On May 19, Brookings India hosted Arun Kumar, U.S. Assistant Secretary of Commerce for Global Markets, for a discussion on ‘Building India’s Future: International Cooperation on Infrastructure’ as part of the Foreign Policy Workshop Series. Kumar leads the trade and investment promotion efforts for the U.S. Government, and was earlier a partner and member of the Board of Directors at KPMG and the CEO and CFO of three technology ventures in Silicon Valley. Participants in the discussion included representatives from the Indian private sector, Ministry of Road Transport and Highways, Ministry of Finance, international organizations, the media, and business interest groups.
The discussion revolved around three broad issues in Indian infrastructure: financing, procurement processes, and governance. Specifically, there were widespread concerns that the costs of capital and risks associated with investment were too high; that procurement processes were fragmented; and that life-cycle costs of infrastructure projects were not being fully taken into account. Although the regulatory structure of India is robust and procurement processes are in place, India faces challenges in implementing projects and enforcing contracts. Discussants acknowledged that some of the easier problems in roads and powers were now being addressed, but differed significantly on the merits and efficacy of public-private partnerships as a form of financing future infrastructure. Participants also discussed ways to accelerate progress on infrastructure, and best practices in linking investment to good governance.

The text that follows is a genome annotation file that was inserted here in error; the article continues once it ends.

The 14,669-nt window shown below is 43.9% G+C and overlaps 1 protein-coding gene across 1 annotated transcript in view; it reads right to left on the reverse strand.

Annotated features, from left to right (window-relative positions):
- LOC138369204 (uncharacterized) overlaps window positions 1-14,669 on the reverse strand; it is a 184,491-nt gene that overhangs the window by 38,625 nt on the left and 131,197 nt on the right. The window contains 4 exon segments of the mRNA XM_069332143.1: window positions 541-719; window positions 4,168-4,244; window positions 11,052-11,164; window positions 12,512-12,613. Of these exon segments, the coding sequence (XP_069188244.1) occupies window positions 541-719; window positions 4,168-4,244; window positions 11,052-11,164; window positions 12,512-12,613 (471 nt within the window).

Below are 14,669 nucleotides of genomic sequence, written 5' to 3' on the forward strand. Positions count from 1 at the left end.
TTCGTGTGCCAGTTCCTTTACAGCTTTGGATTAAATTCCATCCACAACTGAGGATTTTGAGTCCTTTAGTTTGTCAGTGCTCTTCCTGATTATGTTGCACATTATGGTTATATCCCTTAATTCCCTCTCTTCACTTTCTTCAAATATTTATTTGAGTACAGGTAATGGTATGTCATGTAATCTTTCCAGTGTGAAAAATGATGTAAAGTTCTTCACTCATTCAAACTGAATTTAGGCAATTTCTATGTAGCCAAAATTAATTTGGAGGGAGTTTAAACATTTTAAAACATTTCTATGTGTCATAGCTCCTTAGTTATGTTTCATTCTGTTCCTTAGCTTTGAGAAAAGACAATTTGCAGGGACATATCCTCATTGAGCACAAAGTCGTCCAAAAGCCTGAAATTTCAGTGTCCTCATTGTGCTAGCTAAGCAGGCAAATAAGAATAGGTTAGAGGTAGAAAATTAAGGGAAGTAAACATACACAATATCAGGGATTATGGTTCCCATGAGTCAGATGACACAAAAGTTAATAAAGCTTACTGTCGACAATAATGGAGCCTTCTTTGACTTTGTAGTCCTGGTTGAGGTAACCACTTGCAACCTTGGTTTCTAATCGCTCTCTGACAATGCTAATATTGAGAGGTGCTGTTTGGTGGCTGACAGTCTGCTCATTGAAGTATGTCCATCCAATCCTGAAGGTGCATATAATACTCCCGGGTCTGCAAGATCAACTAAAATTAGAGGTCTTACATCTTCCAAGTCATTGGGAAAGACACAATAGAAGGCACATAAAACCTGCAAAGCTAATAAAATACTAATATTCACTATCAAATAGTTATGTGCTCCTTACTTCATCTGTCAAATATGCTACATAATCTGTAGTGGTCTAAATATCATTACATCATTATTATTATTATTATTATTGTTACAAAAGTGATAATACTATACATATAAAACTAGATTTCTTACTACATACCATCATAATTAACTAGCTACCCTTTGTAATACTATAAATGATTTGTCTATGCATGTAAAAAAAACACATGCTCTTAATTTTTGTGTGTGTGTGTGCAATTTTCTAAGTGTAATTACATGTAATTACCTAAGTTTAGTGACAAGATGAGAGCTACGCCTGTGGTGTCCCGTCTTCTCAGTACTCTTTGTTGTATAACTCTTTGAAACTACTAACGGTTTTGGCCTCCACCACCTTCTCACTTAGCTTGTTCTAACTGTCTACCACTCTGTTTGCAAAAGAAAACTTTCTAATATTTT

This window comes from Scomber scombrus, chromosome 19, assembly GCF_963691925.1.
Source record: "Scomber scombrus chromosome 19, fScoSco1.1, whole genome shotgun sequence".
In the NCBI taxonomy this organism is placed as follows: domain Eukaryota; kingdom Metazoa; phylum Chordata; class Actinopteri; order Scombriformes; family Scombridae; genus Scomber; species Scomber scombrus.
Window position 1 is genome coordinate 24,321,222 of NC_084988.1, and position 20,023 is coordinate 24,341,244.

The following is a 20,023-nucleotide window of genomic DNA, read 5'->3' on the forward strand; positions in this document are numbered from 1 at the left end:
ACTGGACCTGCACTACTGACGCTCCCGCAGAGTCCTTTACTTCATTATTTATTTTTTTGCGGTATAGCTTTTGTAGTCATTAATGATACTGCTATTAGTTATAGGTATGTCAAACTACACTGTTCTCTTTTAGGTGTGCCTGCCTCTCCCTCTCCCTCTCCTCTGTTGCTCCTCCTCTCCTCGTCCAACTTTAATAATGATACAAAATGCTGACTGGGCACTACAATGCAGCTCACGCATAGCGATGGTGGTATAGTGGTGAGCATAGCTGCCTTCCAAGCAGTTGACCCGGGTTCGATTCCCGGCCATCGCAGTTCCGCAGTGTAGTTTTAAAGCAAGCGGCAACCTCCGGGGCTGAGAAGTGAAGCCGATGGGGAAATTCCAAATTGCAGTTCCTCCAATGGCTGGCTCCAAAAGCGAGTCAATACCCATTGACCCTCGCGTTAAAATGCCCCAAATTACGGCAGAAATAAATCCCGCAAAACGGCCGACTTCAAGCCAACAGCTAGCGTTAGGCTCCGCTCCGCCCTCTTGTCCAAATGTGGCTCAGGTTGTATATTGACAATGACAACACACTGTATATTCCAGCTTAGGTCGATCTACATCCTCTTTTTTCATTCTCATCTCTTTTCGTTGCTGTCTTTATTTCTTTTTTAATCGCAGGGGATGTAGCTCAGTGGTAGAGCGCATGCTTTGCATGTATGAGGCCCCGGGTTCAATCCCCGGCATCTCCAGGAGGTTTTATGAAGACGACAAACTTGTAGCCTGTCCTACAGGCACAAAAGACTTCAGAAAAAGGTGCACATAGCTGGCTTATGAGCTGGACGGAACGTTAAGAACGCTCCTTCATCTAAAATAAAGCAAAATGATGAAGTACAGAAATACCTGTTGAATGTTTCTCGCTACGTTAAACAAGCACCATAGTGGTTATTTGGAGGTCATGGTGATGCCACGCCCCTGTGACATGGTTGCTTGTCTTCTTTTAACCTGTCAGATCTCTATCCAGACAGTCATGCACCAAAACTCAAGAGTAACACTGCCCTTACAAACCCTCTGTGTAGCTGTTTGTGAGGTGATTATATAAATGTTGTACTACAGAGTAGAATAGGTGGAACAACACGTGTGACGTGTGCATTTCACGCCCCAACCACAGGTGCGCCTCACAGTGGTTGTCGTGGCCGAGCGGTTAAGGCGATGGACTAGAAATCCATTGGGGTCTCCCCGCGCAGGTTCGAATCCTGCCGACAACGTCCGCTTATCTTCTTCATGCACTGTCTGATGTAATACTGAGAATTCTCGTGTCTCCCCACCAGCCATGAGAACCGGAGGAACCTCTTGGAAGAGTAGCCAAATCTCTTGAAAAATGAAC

Kumar was earlier a partner and member of the Board of Directors at KPMG, LLP and was the CEO and CFO of three technology ventures in Silicon Valley. Mr Kumar received his master’s in management from the Sloan School of Management and bachelor’s degree in physics from the University of Kerala. He started his career in India as a member of TAS, the central management cadre of the Tata Group.
Like other products of the Brookings Institution India Center, this report is intended to contribute to discussion and stimulate debate on important issues. Brookings India does not hold any institutional views.
|Rakesh Mohan, Distinguished Fellow, Brookings India|
|Arun M. Kumar, Assistant Secretary for Global Markets, U.S. Department of Commerce|
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